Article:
All surgeries were performed by an experienced surgeon (H.H). In all cases, 0.45 mm thick segments were implanted. A single segment was implanted for decentered cones, and double segments were implanted for central cones. Surgeries were performed with tetracaine as topical anesthesic. First, the geometric center of the cornea was marked with a blunt Sinskey hook. Then, using a circular marker, the 7.0 mm optical zone and the incision position in the flat meridian were marked. A 0.9 mm vertical incision was made with a calibrated diamond knife to a depth of 70% of the corneal thickness at the insertion location as measured preoperatively using the Pentacam rotating scheimflug camera (Oculus Gmbh, Wetzlar, Germany). After inspecting whether the depth of incision was adequate, a pocketing hook was applied to the base of the incision to create a pocket on either side taking care they were made to an equal level. After placing the vacuum centering guide, the corneal separator was inserted, and the clockwise and counterclockwise dissections were made. Next, the ICRS segment was manually introduced through the incision into the tunnel and advanced until the end was approximately 1.5mm from the incision. Finally, the incision was closed with a 10-0 nylon suture. After surgery, antibiotic and steroid eye-drops four times a day were prescribed, and the suture was removed after six weeks.

Patient evaluation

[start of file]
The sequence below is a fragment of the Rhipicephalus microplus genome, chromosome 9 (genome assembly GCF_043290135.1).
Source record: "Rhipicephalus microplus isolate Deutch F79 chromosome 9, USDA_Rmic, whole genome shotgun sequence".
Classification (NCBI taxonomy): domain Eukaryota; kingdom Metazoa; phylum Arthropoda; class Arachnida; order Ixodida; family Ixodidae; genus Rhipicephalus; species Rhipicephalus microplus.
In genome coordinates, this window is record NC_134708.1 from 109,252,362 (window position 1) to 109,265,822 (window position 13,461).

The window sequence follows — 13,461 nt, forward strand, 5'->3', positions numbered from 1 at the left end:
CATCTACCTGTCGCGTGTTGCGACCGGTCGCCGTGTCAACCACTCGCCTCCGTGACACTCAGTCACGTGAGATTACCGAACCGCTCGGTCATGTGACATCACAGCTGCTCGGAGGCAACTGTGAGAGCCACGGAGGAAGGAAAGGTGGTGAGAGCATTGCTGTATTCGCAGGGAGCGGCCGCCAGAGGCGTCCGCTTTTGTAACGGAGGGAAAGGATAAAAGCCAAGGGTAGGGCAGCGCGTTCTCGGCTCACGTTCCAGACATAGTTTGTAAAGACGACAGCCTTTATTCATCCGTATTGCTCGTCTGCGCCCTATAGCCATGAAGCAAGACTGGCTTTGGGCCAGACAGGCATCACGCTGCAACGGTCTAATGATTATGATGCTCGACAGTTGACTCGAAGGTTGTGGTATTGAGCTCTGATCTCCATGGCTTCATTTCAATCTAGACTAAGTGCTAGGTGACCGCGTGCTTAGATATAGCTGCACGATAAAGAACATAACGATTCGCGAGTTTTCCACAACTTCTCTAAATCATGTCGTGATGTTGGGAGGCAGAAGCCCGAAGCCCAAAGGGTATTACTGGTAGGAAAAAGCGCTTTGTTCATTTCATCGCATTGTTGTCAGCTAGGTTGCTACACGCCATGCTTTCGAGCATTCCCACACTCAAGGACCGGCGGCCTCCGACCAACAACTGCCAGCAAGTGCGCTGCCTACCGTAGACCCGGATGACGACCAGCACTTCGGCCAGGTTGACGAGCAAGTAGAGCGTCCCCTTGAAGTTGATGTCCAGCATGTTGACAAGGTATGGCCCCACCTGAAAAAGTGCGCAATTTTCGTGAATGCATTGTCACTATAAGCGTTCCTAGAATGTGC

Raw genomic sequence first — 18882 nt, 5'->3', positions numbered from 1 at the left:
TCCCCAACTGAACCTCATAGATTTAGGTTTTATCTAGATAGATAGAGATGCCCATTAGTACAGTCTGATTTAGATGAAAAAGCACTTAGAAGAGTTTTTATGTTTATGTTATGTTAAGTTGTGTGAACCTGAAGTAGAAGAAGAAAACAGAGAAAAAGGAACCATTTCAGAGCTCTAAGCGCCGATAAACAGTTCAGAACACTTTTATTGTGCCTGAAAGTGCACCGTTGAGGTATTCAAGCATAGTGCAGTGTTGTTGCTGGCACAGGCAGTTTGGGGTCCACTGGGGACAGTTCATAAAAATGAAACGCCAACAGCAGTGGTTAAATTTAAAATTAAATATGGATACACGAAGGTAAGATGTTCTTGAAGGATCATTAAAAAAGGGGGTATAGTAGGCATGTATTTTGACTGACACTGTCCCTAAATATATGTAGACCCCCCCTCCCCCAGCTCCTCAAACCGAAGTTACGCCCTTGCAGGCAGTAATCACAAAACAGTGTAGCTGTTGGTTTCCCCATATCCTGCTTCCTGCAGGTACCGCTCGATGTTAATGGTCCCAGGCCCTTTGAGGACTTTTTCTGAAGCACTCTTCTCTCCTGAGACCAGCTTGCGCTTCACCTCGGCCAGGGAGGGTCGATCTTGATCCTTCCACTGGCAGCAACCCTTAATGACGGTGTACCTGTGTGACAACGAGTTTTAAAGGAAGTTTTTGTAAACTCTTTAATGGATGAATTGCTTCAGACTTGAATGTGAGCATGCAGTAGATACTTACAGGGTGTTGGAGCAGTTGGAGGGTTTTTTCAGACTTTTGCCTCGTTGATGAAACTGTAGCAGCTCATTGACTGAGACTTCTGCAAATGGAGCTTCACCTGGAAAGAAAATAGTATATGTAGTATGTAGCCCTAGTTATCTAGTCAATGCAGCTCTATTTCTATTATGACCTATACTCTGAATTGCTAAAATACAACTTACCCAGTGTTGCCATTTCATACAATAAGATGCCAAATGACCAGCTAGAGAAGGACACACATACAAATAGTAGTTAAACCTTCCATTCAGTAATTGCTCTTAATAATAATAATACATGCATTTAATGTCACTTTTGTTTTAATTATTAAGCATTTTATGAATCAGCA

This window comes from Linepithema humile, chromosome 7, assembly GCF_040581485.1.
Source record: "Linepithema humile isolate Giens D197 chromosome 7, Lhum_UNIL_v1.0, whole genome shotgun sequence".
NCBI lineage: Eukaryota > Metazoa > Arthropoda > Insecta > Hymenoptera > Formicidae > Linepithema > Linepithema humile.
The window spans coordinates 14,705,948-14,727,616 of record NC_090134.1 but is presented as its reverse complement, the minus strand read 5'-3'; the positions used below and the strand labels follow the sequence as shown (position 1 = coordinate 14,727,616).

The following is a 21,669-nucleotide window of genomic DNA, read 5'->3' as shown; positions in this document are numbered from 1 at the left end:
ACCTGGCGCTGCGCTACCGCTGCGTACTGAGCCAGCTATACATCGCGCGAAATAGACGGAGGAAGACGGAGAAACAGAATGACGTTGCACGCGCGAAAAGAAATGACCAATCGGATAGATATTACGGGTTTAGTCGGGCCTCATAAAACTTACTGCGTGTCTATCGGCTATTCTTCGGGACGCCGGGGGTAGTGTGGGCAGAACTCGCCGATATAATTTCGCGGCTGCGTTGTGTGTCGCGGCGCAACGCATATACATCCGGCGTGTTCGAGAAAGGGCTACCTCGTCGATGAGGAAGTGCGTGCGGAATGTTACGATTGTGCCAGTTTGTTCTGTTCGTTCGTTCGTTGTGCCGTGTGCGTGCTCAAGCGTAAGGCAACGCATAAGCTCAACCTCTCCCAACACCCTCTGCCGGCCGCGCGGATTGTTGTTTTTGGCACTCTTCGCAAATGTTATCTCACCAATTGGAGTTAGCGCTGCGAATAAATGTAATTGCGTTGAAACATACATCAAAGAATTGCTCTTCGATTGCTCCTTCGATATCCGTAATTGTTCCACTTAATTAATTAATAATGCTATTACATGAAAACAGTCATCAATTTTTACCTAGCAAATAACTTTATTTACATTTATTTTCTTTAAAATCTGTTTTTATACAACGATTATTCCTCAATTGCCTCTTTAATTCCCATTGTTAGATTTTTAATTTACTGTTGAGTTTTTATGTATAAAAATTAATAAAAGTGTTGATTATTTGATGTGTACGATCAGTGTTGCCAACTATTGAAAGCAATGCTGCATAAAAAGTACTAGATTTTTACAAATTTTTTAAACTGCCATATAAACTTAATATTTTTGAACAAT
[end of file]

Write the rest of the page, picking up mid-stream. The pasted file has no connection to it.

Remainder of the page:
The following preoperative and postoperative data were evaluated: uncorrected visual acuity (UCVA); best spectacle corrected visual acuity (BSCVA); manifest refractive spherical equivalent (MRSE); refractive cylinder (RC); steep keratometry reading (K1), flat keratometry reading (K2), mean keratometry (K m =[K1+K2]/2), topographic cylinder (TC=K1-K2) from the EyeSys Corneal Analysis System (EyeSys Technologies, Houston, Tx, USA). UCVA and BSCVA were converted to logMAR for statistical analysis. AS-OCT was performed postoperatively using the Visante (Carl Zeiss Meditec, Jena, Germany) to determine the depth at which Intacs segments were implanted into the cornea. The depth of implanted segment was measured at the middle of its length. The stromal thickness was measured over (S1) and under (S2) the segment. Intacs depth was calculated as S1/(S1+S2), and the result was multiplied by 100 to determine the percent of stromal depth at which the ICRS had been inserted. If the two segments had been implanted, then the results of superior and inferior segments were averaged. The cases were categorized into 3 groups based on the measured depth of implantation: 40-59%, 60-79%, and ≥80% thickness depths. There were no cases with less than 40% implantation depth. Visual, refractive, and topographic outcomes were compared among the three groups.